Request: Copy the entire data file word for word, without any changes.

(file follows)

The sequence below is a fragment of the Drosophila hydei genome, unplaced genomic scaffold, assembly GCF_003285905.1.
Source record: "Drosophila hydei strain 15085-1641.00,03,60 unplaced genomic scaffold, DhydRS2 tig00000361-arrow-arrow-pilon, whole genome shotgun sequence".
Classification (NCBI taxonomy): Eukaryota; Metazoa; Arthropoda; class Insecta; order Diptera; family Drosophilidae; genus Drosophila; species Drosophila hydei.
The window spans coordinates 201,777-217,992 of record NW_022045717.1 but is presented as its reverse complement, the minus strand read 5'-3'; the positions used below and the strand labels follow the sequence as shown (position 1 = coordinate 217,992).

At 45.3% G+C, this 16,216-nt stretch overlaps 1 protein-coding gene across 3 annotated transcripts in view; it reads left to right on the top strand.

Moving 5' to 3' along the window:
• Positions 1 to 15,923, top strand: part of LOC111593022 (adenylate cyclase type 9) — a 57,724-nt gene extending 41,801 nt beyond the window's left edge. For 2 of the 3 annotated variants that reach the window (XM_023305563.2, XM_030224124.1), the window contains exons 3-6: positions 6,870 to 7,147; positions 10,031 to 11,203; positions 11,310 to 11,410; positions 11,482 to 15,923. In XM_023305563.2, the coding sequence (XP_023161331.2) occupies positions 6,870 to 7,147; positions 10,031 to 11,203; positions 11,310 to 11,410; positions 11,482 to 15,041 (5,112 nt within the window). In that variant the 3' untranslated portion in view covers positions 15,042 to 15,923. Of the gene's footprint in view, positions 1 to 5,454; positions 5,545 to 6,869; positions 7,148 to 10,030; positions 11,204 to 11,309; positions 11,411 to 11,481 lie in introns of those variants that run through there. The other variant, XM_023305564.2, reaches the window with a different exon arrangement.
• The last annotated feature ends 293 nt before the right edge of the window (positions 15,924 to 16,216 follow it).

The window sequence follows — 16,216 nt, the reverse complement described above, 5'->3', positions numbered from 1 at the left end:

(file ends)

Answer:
The sequence below is a fragment of the Drosophila hydei genome, unplaced genomic scaffold, assembly GCF_003285905.1.
Source record: "Drosophila hydei strain 15085-1641.00,03,60 unplaced genomic scaffold, DhydRS2 tig00000361-arrow-arrow-pilon, whole genome shotgun sequence".
Classification (NCBI taxonomy): Eukaryota; Metazoa; Arthropoda; class Insecta; order Diptera; family Drosophilidae; genus Drosophila; species Drosophila hydei.
The window spans coordinates 201,777-217,992 of record NW_022045717.1 but is presented as its reverse complement, the minus strand read 5'-3'; the positions used below and the strand labels follow the sequence as shown (position 1 = coordinate 217,992).

At 45.3% G+C, this 16,216-nt stretch overlaps 1 protein-coding gene across 3 annotated transcripts in view; it reads left to right on the top strand.

Moving 5' to 3' along the window:
• Positions 1 to 15,923, top strand: part of LOC111593022 (adenylate cyclase type 9) — a 57,724-nt gene extending 41,801 nt beyond the window's left edge. For 2 of the 3 annotated variants that reach the window (XM_023305563.2, XM_030224124.1), the window contains exons 3-6: positions 6,870 to 7,147; positions 10,031 to 11,203; positions 11,310 to 11,410; positions 11,482 to 15,923. In XM_023305563.2, the coding sequence (XP_023161331.2) occupies positions 6,870 to 7,147; positions 10,031 to 11,203; positions 11,310 to 11,410; positions 11,482 to 15,041 (5,112 nt within the window). In that variant the 3' untranslated portion in view covers positions 15,042 to 15,923. Of the gene's footprint in view, positions 1 to 5,454; positions 5,545 to 6,869; positions 7,148 to 10,030; positions 11,204 to 11,309; positions 11,411 to 11,481 lie in introns of those variants that run through there. The other variant, XM_023305564.2, reaches the window with a different exon arrangement.
• The last annotated feature ends 293 nt before the right edge of the window (positions 15,924 to 16,216 follow it).

The window sequence follows — 16,216 nt, the reverse complement described above, 5'->3', positions numbered from 1 at the left end: